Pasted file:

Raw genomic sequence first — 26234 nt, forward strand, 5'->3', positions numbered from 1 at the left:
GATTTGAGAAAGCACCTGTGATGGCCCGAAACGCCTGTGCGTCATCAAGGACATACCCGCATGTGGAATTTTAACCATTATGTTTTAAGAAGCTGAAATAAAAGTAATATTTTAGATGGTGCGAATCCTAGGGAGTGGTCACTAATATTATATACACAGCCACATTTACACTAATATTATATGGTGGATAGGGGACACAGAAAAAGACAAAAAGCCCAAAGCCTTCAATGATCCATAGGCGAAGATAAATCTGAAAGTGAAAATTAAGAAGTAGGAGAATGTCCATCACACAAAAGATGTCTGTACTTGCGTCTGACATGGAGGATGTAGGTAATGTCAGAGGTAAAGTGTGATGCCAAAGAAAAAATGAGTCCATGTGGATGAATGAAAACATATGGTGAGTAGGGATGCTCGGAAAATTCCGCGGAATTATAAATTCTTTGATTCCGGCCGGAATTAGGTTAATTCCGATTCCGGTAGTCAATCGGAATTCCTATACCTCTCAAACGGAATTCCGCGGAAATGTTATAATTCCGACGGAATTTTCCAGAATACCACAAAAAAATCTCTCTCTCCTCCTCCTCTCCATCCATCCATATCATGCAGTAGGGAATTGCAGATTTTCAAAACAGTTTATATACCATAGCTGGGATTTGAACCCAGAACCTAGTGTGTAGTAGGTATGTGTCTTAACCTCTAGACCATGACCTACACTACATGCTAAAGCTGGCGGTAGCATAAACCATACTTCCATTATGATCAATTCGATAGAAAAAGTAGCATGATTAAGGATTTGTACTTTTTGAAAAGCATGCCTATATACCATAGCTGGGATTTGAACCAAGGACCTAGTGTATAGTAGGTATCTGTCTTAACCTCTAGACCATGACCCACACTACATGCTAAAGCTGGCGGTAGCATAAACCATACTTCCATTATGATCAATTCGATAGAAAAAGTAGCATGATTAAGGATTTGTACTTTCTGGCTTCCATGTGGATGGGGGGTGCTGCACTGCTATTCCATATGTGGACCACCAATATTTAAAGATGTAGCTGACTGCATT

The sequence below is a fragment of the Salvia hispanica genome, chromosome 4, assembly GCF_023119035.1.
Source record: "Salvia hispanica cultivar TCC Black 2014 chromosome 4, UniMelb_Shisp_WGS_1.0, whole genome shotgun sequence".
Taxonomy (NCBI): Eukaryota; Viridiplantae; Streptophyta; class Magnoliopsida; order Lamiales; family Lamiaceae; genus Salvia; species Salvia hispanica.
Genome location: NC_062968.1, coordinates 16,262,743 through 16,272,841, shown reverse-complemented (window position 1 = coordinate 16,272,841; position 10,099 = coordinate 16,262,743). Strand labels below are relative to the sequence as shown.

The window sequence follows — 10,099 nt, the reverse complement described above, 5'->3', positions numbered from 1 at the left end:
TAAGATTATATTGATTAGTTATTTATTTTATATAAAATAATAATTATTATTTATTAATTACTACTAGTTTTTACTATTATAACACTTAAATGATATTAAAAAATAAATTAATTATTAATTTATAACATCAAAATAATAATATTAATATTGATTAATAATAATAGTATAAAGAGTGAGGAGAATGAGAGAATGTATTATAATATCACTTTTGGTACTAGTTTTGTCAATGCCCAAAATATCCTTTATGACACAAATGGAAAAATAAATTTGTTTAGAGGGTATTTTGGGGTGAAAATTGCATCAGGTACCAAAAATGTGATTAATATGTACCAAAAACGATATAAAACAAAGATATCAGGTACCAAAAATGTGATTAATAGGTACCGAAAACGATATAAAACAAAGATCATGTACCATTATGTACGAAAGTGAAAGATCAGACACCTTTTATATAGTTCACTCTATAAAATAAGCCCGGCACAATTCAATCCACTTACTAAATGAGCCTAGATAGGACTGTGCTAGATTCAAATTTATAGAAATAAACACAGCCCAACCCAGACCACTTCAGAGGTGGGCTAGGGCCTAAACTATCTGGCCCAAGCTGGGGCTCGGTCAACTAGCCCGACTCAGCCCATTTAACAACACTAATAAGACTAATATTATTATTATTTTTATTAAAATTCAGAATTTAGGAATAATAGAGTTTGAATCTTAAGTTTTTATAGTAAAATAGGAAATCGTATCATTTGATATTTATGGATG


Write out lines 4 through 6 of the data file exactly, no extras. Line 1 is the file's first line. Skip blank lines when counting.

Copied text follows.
Source record: "Salvia hispanica cultivar TCC Black 2014 chromosome 4, UniMelb_Shisp_WGS_1.0, whole genome shotgun sequence".
Taxonomy (NCBI): Eukaryota; Viridiplantae; Streptophyta; class Magnoliopsida; order Lamiales; family Lamiaceae; genus Salvia; species Salvia hispanica.
Genome location: NC_062968.1, coordinates 16,262,743 through 16,272,841, shown reverse-complemented (window position 1 = coordinate 16,272,841; position 10,099 = coordinate 16,262,743). Strand labels below are relative to the sequence as shown.